Is there a writing revolution in your classroom?
Kimberly Miller - 10/17/2018 10:57:00 AM
Is there a need for a Writing Revolution in your Classroom?
When I think back to when I was in elementary school I realized that I never learned how to write. Additionally, when I was a new teacher, I never learned how to teach writing. So when it came to writing my dissertation, I thought to myself I will never be able to write it without some serious help.
After reading The Writing Revolution: A Guide to Advancing Thinking through Writing in All Subjects and Grades (TWR) by Judith Hochman and Natalie Wexler (2017), I realized that writing is a fundamental skill that we need to teach all children. There are many reasons that writing is so important, but three reasons come to mind when we discuss the necessity of good writing instruction. Writing is essential to academic learning, social communication, and employment in modern society. With that in mind, I recommend this book about the teaching of writing.
The Writing Revolution is an easy read packed with specific techniques to turn weak writers into strong communicators. I found the six basic principles of TWR to be crucial. Those 6 principles are:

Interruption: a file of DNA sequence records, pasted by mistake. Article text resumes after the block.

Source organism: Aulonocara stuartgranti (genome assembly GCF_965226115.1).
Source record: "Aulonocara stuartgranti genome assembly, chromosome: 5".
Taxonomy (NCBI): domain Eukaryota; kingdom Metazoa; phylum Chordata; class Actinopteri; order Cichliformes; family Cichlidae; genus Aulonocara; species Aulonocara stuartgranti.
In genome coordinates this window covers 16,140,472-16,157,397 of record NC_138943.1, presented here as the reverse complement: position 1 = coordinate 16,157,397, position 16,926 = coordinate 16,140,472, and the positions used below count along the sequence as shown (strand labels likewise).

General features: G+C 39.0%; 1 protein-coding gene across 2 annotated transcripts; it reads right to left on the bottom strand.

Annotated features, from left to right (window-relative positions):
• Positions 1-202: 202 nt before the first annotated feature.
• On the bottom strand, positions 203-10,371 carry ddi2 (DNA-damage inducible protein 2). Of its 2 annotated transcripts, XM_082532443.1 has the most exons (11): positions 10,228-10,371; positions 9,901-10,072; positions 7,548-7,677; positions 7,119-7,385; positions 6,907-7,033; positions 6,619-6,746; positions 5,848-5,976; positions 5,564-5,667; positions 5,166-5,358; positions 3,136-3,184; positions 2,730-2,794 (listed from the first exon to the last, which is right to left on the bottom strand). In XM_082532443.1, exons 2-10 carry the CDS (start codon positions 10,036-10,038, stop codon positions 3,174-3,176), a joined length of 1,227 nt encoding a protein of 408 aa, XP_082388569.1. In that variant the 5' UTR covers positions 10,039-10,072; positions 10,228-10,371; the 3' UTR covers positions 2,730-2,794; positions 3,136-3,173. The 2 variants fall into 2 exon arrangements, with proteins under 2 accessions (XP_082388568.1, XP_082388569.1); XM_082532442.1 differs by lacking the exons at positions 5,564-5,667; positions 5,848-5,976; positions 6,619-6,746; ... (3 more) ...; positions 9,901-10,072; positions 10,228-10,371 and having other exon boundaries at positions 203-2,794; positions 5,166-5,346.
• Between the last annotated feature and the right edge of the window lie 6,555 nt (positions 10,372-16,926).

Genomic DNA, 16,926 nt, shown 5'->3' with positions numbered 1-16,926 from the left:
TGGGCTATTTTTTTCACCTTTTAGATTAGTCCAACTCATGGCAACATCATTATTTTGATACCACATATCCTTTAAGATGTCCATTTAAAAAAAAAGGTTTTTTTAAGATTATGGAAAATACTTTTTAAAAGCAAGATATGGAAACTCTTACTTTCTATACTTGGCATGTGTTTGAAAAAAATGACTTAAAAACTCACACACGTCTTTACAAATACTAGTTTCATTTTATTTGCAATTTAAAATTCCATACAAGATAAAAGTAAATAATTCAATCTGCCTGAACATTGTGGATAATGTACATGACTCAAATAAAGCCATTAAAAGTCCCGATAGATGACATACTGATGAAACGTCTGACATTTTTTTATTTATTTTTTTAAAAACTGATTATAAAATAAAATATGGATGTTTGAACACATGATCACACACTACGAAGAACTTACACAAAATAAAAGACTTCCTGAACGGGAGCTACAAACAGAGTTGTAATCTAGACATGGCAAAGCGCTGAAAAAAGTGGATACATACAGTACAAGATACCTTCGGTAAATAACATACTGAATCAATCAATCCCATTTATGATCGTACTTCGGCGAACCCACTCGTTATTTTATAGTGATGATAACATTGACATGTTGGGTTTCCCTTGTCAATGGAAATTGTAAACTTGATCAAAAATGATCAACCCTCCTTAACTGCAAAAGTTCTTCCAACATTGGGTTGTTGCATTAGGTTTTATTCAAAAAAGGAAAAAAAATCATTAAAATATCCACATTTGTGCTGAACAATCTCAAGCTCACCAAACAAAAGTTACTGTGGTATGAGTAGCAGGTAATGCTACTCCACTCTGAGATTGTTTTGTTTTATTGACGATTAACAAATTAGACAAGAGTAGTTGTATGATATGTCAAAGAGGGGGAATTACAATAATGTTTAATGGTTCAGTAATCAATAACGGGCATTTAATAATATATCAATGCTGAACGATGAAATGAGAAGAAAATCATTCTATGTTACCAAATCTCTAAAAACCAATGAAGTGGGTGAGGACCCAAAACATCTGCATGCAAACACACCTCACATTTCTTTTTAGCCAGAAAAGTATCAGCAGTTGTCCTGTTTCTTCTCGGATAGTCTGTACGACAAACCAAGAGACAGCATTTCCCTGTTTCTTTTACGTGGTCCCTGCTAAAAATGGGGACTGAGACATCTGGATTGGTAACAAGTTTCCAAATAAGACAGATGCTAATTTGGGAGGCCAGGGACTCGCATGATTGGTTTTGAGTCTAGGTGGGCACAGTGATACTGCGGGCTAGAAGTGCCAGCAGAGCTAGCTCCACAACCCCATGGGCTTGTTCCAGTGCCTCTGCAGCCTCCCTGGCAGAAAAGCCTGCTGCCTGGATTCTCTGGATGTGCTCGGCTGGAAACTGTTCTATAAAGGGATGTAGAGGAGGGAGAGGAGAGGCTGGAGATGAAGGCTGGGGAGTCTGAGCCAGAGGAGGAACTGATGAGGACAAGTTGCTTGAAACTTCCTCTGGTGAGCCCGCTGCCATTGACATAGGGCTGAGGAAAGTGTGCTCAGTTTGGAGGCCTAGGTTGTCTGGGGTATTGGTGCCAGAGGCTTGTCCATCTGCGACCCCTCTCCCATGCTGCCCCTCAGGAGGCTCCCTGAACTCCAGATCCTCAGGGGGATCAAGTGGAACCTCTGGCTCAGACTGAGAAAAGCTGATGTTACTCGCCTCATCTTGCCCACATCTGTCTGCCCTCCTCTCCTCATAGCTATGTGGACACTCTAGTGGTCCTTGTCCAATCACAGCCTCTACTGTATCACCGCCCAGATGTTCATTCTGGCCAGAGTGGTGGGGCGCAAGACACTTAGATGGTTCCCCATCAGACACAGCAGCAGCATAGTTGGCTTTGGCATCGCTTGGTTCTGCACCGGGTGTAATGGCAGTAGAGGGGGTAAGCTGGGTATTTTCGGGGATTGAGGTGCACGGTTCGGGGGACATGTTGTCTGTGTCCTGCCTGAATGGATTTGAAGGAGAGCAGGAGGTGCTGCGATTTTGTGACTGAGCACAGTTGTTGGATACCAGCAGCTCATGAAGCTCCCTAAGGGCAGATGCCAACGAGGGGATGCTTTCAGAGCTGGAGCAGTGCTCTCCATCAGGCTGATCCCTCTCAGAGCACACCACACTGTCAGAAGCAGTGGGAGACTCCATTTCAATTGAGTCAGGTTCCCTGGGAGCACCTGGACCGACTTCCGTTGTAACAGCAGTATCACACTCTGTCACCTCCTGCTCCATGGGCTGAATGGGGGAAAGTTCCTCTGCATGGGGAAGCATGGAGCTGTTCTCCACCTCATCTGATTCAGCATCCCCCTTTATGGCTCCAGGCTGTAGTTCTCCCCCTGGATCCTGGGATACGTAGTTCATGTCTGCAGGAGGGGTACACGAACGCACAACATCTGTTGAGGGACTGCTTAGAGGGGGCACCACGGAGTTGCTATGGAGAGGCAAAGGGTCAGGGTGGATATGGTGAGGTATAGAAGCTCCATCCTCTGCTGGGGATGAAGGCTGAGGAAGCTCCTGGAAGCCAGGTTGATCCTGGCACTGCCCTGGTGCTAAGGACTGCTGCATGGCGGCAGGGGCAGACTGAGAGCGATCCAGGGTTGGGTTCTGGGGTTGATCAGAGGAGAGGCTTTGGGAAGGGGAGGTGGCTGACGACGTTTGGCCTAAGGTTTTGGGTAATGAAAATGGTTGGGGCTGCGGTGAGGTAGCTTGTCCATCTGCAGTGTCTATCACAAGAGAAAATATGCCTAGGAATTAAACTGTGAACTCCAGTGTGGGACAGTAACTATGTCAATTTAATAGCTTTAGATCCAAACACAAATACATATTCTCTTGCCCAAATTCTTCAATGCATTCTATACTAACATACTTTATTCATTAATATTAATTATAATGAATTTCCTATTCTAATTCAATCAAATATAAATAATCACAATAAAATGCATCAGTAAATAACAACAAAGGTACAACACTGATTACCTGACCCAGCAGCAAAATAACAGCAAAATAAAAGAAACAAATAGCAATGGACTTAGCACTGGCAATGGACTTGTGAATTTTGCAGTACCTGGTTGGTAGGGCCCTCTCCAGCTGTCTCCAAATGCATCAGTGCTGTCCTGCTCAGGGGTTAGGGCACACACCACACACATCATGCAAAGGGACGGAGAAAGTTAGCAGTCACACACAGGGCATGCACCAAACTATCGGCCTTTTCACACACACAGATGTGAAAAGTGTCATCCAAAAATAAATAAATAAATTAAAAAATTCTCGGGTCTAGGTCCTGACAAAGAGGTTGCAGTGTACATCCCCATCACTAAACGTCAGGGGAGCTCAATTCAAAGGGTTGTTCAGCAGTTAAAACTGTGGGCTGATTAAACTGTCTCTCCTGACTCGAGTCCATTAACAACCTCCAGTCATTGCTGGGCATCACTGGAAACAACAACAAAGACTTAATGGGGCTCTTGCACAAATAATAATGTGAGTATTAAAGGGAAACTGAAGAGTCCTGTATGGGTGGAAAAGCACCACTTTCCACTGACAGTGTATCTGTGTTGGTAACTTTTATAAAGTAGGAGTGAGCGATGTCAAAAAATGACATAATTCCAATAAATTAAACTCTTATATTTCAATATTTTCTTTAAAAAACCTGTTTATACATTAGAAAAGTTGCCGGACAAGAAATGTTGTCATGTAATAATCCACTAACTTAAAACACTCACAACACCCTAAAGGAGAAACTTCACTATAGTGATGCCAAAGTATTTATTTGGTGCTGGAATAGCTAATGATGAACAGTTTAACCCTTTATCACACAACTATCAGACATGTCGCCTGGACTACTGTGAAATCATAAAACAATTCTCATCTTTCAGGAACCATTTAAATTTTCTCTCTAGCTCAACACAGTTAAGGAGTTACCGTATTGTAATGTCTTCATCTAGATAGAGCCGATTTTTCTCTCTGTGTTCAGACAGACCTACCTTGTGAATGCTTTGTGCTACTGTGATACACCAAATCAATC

1. Explicit instruction in writing, beginning in primary grades.
2. Sentences are the building blocks of all writing.
3, Embed writing within content area instruction.
4. Content of the curriculum drives the rigor of the writing activities.
5. Grammar is taught in the context of student writing.
6. Planning and revising are the two most important phases of the writing process.
Let me share about Chapter 1. Chapter 1 deals with principle 2 the building blocks of all writing - sentences. This chapter provides teachers with techniques to help students write coherent sentences. Learning how to write a sentence encompasses all of the other principles. For example, teaching children how to compose four basic types of sentence allows them to write about the content they are currently studying. When students learn how to write a declarative (statement), imperative (command), Interrogative (question) and exclamatory (exclamation) sentence about content, they can form those sentences into paragraphs, essays, stories, and even dissertations.
While the book is called the Writing Revolution, it helps students improve reading comprehension, organizational and study skills. Additionally, students enhance their speaking abilities and develop analytical capabilities. Check out the testimonials on the Writing Revolution website - https://www.thewritingrevolution.org/
After reading this text and seeing some of the techniques in action, it has changed my thoughts about writing. Oh what I wouldn’t have given to have had instruction by a transformative teacher who created a writing revolution in his or her classroom.